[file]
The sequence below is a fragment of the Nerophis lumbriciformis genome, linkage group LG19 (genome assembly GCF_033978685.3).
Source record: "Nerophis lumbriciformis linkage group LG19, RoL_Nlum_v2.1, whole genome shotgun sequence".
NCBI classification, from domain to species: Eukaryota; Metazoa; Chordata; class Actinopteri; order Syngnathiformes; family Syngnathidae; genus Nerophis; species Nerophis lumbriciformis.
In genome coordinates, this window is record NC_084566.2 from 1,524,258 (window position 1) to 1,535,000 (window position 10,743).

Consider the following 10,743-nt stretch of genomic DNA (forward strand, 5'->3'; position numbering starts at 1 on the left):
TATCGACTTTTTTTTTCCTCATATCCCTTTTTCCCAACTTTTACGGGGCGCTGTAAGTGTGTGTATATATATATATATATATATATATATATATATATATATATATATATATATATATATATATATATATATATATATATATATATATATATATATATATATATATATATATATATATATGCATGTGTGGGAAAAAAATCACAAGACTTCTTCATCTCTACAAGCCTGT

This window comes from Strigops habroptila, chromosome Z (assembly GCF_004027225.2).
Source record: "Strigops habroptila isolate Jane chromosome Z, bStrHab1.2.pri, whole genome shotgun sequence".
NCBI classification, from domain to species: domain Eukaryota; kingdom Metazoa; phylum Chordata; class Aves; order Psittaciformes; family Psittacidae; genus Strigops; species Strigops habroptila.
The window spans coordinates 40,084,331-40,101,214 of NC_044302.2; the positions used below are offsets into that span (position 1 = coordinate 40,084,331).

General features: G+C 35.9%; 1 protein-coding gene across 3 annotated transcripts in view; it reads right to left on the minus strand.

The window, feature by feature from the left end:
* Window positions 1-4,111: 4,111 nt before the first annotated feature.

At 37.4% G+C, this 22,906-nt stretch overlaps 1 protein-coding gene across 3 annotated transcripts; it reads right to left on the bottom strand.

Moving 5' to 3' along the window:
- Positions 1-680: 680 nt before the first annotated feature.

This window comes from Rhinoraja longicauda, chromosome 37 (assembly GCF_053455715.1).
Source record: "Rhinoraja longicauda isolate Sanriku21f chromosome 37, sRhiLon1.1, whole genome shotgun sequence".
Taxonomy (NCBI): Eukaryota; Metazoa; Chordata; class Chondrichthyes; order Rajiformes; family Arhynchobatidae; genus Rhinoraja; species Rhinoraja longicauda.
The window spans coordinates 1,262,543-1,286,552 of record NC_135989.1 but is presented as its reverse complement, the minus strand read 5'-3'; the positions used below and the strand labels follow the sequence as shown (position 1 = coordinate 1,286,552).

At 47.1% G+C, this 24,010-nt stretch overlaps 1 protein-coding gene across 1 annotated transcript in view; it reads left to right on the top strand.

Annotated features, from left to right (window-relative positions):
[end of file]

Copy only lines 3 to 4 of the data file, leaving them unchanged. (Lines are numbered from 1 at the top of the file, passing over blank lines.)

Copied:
NCBI classification, from domain to species: Eukaryota; Metazoa; Chordata; class Actinopteri; order Syngnathiformes; family Syngnathidae; genus Nerophis; species Nerophis lumbriciformis.
In genome coordinates, this window is record NC_084566.2 from 1,524,258 (window position 1) to 1,535,000 (window position 10,743).